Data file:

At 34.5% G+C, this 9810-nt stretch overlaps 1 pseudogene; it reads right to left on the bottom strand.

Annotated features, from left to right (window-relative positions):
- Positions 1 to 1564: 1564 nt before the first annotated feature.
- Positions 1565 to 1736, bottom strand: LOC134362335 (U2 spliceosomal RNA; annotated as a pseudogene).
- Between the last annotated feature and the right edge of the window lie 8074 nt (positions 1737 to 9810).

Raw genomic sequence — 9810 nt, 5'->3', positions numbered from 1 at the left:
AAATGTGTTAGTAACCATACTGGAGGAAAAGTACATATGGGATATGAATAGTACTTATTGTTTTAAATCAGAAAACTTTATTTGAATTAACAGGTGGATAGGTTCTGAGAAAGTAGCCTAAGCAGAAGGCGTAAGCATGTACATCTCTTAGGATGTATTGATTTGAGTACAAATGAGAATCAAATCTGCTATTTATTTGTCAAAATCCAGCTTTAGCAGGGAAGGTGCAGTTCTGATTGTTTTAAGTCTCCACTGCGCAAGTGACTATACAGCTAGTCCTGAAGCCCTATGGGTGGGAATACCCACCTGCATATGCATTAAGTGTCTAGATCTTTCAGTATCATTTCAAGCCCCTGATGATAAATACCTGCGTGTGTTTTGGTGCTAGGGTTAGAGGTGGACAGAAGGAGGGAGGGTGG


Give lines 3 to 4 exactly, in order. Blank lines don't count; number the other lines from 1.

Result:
- Positions 1 to 1564: 1564 nt before the first annotated feature.
- Positions 1565 to 1736, bottom strand: LOC134362335 (U2 spliceosomal RNA; annotated as a pseudogene).